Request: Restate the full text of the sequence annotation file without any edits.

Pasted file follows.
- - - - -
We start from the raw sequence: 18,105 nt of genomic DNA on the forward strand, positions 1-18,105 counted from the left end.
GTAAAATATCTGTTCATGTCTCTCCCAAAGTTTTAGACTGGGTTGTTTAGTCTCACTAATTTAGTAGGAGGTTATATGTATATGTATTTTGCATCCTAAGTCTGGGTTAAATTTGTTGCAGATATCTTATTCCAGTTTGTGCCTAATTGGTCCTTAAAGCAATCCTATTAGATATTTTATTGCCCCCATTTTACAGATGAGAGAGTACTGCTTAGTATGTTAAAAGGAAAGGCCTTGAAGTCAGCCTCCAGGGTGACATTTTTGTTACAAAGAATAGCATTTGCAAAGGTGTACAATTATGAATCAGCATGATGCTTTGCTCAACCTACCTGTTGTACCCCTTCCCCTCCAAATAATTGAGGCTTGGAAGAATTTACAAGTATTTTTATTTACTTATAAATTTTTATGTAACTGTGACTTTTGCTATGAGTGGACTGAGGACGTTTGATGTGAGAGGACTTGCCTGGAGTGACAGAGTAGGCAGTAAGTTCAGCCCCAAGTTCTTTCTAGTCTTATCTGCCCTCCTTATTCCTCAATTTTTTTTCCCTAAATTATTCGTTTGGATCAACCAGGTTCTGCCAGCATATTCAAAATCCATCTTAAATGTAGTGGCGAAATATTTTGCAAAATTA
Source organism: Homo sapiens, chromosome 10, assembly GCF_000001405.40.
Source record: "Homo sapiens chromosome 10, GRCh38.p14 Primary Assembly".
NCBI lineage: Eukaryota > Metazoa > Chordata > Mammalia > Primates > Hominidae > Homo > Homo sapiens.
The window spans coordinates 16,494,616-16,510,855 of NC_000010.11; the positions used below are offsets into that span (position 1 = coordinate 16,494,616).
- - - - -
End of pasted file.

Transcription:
We start from the raw sequence: 18,105 nt of genomic DNA on the forward strand, positions 1-18,105 counted from the left end.
GTAAAATATCTGTTCATGTCTCTCCCAAAGTTTTAGACTGGGTTGTTTAGTCTCACTAATTTAGTAGGAGGTTATATGTATATGTATTTTGCATCCTAAGTCTGGGTTAAATTTGTTGCAGATATCTTATTCCAGTTTGTGCCTAATTGGTCCTTAAAGCAATCCTATTAGATATTTTATTGCCCCCATTTTACAGATGAGAGAGTACTGCTTAGTATGTTAAAAGGAAAGGCCTTGAAGTCAGCCTCCAGGGTGACATTTTTGTTACAAAGAATAGCATTTGCAAAGGTGTACAATTATGAATCAGCATGATGCTTTGCTCAACCTACCTGTTGTACCCCTTCCCCTCCAAATAATTGAGGCTTGGAAGAATTTACAAGTATTTTTATTTACTTATAAATTTTTATGTAACTGTGACTTTTGCTATGAGTGGACTGAGGACGTTTGATGTGAGAGGACTTGCCTGGAGTGACAGAGTAGGCAGTAAGTTCAGCCCCAAGTTCTTTCTAGTCTTATCTGCCCTCCTTATTCCTCAATTTTTTTTCCCTAAATTATTCGTTTGGATCAACCAGGTTCTGCCAGCATATTCAAAATCCATCTTAAATGTAGTGGCGAAATATTTTGCAAAATTA
Source organism: Homo sapiens, chromosome 10, assembly GCF_000001405.40.
Source record: "Homo sapiens chromosome 10, GRCh38.p14 Primary Assembly".
NCBI lineage: Eukaryota > Metazoa > Chordata > Mammalia > Primates > Hominidae > Homo > Homo sapiens.
The window spans coordinates 16,494,616-16,510,855 of NC_000010.11; the positions used below are offsets into that span (position 1 = coordinate 16,494,616).